San Diego City Attorney Mara Elliott is taking legal action hoping to recoup $44 million dollars from the sellers of 101 Ash Street and Civic Center Plaza by voiding the lease-to-own agreements on the properties.
The vacated 19-story building has cardboard on its windows and a plastic-wrapped lobby, possible because of asbestos dangers. That’s what you see when you look through the lobby of 101 Ash Street, the high-rise purchased under former Mayor Kevin Faulconer's administration for $92 million.
City Attorney Mara Elliot has now filed a lawsuit to void two building deals so the city can get reimbursed for rent paid, $24 million for 101 Ash Street and $20 million for Civic Center Plaza.
Elliot claims Jason Hughes, owner of commercial real estate firm Hughes Marino, worked as a volunteer consultant for the city and violated the 1090 anti-corruption law when he got paid nearly $10 million dollars in unreported money from the seller on the Ash Street and Civic Center deals.
"One of the interesting issues is whether, assuming Mr. Hughes satisfies the definition of a public official, whose responsibility was it to make sure that he filed the required form, and if it was the city's responsibility, does that have any consequences to the city's ability to recoup some or all the money it has paid in connection with this transaction," explained legal expert Dan Eaton.
Hughes' attorney, Michael Attanasio, sent NBC 7 a copy of an email and letter to Cybele Thompson, the City's Director of Real Estate Assets at the time. The letter notified city leaders that Hughes expected to get paid for his services.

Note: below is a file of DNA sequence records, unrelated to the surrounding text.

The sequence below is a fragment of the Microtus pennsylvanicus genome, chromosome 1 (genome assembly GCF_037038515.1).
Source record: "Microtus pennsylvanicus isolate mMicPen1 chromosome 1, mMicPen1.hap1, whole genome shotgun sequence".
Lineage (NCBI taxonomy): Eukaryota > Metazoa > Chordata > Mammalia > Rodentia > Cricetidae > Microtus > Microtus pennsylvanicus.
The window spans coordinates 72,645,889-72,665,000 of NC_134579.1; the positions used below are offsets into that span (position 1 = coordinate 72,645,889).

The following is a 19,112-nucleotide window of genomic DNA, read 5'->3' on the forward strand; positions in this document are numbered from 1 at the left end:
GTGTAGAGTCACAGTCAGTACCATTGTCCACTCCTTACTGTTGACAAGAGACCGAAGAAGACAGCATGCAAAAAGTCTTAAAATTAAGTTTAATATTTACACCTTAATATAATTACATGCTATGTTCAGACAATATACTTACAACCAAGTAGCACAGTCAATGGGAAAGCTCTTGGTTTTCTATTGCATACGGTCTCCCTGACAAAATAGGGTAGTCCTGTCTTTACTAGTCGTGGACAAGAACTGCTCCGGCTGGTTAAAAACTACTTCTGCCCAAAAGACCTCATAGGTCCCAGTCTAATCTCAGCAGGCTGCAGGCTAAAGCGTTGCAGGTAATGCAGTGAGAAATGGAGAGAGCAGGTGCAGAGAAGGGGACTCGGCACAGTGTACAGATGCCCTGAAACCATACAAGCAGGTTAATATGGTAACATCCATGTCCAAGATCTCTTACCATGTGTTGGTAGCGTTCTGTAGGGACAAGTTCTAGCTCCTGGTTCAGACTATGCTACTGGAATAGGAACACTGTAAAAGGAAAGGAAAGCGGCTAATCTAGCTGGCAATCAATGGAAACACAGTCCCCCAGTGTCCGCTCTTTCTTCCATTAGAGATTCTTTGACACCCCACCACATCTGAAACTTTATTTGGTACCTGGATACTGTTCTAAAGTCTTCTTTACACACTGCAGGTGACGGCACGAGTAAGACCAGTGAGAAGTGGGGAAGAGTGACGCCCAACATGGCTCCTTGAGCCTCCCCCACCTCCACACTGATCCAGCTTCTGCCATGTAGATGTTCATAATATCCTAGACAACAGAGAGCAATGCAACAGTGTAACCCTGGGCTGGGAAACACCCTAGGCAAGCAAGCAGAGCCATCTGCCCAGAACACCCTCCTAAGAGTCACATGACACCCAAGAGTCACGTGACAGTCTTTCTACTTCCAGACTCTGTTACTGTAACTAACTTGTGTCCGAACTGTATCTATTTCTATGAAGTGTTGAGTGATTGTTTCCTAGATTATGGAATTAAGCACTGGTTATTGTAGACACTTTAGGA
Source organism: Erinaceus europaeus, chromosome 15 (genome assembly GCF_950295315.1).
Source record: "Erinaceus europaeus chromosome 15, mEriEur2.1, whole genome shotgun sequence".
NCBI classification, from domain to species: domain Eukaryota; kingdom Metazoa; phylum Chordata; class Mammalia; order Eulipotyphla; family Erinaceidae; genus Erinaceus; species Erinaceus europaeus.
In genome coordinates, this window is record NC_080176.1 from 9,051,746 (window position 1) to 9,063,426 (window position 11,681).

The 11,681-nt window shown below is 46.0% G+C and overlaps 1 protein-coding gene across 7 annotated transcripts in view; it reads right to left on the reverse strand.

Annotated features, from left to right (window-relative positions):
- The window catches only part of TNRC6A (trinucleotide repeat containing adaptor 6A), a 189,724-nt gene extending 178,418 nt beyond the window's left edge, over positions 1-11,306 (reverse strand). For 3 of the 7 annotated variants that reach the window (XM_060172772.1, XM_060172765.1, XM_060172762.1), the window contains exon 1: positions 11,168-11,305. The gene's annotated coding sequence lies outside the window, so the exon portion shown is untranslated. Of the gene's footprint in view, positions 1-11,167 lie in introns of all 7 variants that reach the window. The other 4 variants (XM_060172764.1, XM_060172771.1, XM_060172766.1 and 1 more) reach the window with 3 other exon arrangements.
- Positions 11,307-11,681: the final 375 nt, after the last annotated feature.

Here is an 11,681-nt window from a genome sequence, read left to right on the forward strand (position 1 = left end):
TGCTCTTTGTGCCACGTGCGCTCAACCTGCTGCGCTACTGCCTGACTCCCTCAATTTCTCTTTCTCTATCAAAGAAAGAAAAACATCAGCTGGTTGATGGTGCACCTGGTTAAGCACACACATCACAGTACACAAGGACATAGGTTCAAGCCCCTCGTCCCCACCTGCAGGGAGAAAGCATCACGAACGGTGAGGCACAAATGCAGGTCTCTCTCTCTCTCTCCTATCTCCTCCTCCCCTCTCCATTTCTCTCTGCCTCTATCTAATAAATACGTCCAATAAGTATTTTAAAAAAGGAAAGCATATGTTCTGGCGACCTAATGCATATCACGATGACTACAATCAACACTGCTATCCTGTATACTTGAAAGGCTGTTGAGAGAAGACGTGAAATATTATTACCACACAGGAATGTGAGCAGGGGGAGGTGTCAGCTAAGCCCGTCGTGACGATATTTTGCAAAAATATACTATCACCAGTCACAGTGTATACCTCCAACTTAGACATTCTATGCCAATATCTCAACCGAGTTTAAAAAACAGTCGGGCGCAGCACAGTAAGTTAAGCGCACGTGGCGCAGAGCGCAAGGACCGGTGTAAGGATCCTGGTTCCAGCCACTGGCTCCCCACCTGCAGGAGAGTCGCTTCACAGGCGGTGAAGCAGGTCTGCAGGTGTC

In a statement attorney Attanasio wrote in part:
"While continuing to waive customary leasing fees, Jason transparently disclosed to the city and several of its highest-ranking elected and appointed officials his intent to seek compensation from the private sector for his role in these transactions. Although Jason was under no legal obligation to make such disclosures in light of his unofficial role, he did so to ensure that his intentions were transparent and known to senior city officials. "
Attanasio said his client was never told to fill out a form disclosing economic interest that public officials are supposed to file.
Contacted by phone, Cybele Thompson lamented the careers lost and reputations tarnished, including her own, because of the Ash Street deal.
“The fact that he was taking taxpayer dollars at the same time we were negotiating these deals and thought he was working in our best interest is beyond staggering," Thompson said.
Former Mayor Kevin Faulconer issued a statement saying, “I said last year when I launched an investigation into this project, I continue to strongly support any efforts by the City Attorney to identify and bring forward anyone who wrongfully profited off taxpayers.”